Additionally, Yeager ignores the following testimony by Pavone:

"I really didn't think of [using Yeager's name] as a solicitation of clients. I mean, I get clients from referrals. That's my number one, by far and away, source of business. And if I pay Martindale-Hubbell to market, I have a separate page on Martindale-Hubbell which links to That's really where the marketing is done."
"I don't use my website to increase business. I think I've made myself clear about that. My website is my online biography and, you know, people go to it for a variety of reasons. I suppose one reason, it's helpful in business, but I don't use it as marketing. It's a very low-volume site."
"I disagree with the characterization that I was trumpeting, but I mean, it was news for my law practice. To that extent, yeah, I was proud to tell people that I was hopefully going to represent [Yeager] and represent him well."
"I didn't try to market the website at the time [when Yeager's name was posted]. I didn't need to. So, therefore, a promotion didn't succeed or fail because I never was marketing it."
"No [I did not publish Yeager's name to increase business]. I thought it was nice, and I thought it was positive, and I was happy to represent him."
Yeager also ignores Sihilling's testimony there were only 48 hits to Pavone's Web site between October 2 and 10, 2008, during the time the Yeager announcement was posted. Further, Yeager does not cite Pavone's e-mail to Victoria in response to her demand that he remove Yeager's name from the Web site. It states, "If you read the site, you can obviously tell I wasn't using [Yeager's] name for some kind of commercial exploitation any more than I report any good news about my practice, whether it be a win at trial, a complement [sic] from a client, or something else."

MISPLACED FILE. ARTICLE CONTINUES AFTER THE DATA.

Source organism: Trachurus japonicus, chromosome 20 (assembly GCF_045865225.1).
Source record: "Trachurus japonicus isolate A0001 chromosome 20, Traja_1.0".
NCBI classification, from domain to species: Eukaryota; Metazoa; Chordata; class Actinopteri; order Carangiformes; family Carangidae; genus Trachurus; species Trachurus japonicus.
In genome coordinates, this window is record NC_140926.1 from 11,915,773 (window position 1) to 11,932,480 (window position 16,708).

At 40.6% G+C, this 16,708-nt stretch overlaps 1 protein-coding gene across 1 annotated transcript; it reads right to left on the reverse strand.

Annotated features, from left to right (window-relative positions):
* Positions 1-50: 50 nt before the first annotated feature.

Moreover, Yeager does not acknowledge the precept that we resolve evidentiary conflicts and indulge all inferences in support of the judgment. (In re Marriage of Mix (1975) 14 Cal.3d 604, 614.) If the evidence gives rise to conflicting inferences, one of which supports the jury's finding, we must affirm the judgment. (Milton v. Perceptual Development Corp. (1997) 53 Cal.App.4th 861, 867.) The testimony of a single witness may be sufficient, even when the witness is a party and other evidence contradicts the testimony. (In re Marriage of Mix, supra, at p. 614; In re Robert V. (1982) 132 Cal.App.3d 815, 821.)

We conclude Yeager's failure to fairly discuss the evidence constitutes forfeiture, and, in any event, our independent review of the record shows substantial evidence supports the jury's finding. Yeager essentially asks this court to reject Pavone's testimony and find more credible the opinion of Yeager's expert as to Pavone's supposed intent, but Pavone's credibility was a jury issue. We are not at liberty to reweigh the evidence or reappraise witness credibility. (Tesoro Del Valle Master Homeowners Assn. v. Griffin (2011) 200 Cal.App.4th 619, 634.)


Attorney-Client Agreement